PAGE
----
The letter asks that Bates and supporters of Measure S refrain from using the League’s name in any mailers or door hangers.

Update, 3:06 p.m: Berkeleyside reached Mayor Tom Bates this afternoon who said he had nothing to do with the ballot argument: “I was surprised when the League raised the objection. I don’t know how you rectify it. It’s gone out to everybody,” he said. “It’s an unfortunate situation but I don’t think it’s a major problem.”

Update, Oct. 28, 3 p.m. Kristin Hunziker, campaign manager for Yes on S, who was once an aide to City Councilman Gordon Wozniak, wrote the ballot argument for S. She disagrees with the League’s recollection of events. The League, along with the city clerk’s office, city manager’s office and city attorney’s office, held meetings in 2011 and 2013 to explain the redistricting process and encourage citizens to participate, she said.

“The ballot statement says they helped put on meetings. It’s definitely a factual statement that the League and city put on these events,” said Hunziker.

Berkeley Police Officers’ Association PAC weighs in on local campaigns

The Berkeley Police Association, which previously paid for mailers for District 7 candidate Sean Barry and District 8 candidate Michael Alvarez Cohen, has increased its spending in the District 7 and District 8 races.

The PAC paid for a mailer against Berkeley Councilman Kriss Worthington, bringing its total contribution to challenger Sean Barry to $5,616, up from $3,460., according to campaign finance records.

The police PAC also paid $3,399 for a slate mailer for Berkeley Councilwoman Linda Maio, who is running against Rent Board member Alejandro Soto-Vigil. It contributed $250 for Lori Droste, who is running in District 8, and paid $500 for a robo-call campaign to urge voters to support Michael Alvarez Cohen as their first choice, and Droste as their second, in ranked-choice voting, according to Sgt. Chris Stines, association president.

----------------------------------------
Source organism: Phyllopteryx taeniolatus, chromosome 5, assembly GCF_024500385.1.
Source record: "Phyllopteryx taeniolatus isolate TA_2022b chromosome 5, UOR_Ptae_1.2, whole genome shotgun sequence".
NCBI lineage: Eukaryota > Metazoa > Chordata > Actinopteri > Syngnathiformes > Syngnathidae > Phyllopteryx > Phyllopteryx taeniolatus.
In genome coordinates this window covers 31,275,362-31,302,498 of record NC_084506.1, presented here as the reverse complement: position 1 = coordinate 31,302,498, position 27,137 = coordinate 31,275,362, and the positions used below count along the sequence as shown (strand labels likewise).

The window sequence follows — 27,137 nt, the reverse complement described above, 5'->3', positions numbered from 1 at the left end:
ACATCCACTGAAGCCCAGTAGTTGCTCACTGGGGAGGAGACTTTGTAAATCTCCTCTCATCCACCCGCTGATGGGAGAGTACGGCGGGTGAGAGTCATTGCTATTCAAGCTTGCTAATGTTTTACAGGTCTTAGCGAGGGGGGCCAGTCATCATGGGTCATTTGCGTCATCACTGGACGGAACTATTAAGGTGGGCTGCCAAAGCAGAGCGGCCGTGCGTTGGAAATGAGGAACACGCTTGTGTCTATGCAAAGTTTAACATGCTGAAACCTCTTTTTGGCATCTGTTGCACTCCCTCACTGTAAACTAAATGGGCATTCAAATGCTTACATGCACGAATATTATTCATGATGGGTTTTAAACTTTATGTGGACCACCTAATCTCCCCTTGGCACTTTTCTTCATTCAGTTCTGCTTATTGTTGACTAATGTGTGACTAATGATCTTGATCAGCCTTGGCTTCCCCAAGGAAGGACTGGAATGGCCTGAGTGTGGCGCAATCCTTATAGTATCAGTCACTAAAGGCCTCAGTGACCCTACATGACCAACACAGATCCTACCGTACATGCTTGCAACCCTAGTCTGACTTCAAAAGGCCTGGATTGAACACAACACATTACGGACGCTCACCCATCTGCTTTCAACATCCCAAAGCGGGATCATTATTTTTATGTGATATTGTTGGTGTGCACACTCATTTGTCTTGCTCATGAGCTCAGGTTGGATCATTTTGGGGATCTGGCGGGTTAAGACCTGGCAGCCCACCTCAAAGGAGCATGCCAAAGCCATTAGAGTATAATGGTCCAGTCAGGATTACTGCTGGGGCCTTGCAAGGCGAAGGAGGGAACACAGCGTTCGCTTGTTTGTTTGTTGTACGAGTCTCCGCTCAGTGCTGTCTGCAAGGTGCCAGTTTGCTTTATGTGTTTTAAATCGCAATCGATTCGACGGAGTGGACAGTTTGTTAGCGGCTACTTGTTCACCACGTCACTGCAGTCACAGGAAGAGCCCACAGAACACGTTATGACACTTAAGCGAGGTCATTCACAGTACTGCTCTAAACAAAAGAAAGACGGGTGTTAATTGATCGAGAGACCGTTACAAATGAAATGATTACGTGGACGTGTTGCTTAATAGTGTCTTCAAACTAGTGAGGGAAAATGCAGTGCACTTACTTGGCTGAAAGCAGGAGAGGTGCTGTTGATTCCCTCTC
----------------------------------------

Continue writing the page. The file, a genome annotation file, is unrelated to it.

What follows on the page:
[Editor’s note: Late Monday, Berkeleyside learned about an Oct. 23 campaign donation from the American Beverage Association to the No on D campaign. That information was added to the story.]

Related:
Berkeley ballot snafu, more money for 2014 election (10.22.14)
Bloomberg donates $85k to support Berkeley soda tax (10.16.14)
Beverage companies spend $1.675m to defeat soda tax (10.09.14)
Campaign donations reach record levels in Berkeley (10.07.14)
Beverage companies donate $800,000 to fight soda tax (09.22.14)
Op-ed: If soda tax can’t pass in the most progressive city in America, it can’t pass anywhere (09.10.14)
Judge changes Berkeley soda tax ballot measure (09.04.14)
Berkeley councilman faces PR man in ‘soda tax’ debate (07.30.14)
Rend Board commissioner Soto-Vigil challenges 22-year incumbent Maio in District 1 (07.22.14)
Berkeley puts sugar tax on November ballot (07.02.14)
Plans firm up for Berkeley soda tax, city parks measures (05.21.14)
Community survey shows difficulties for ballot measures (05.06.14)
Sugar tax hits the sweet spot for Berkeley residents (03.14.14)
Will Berkeley be first in nation to impose soda tax? (02.12.14)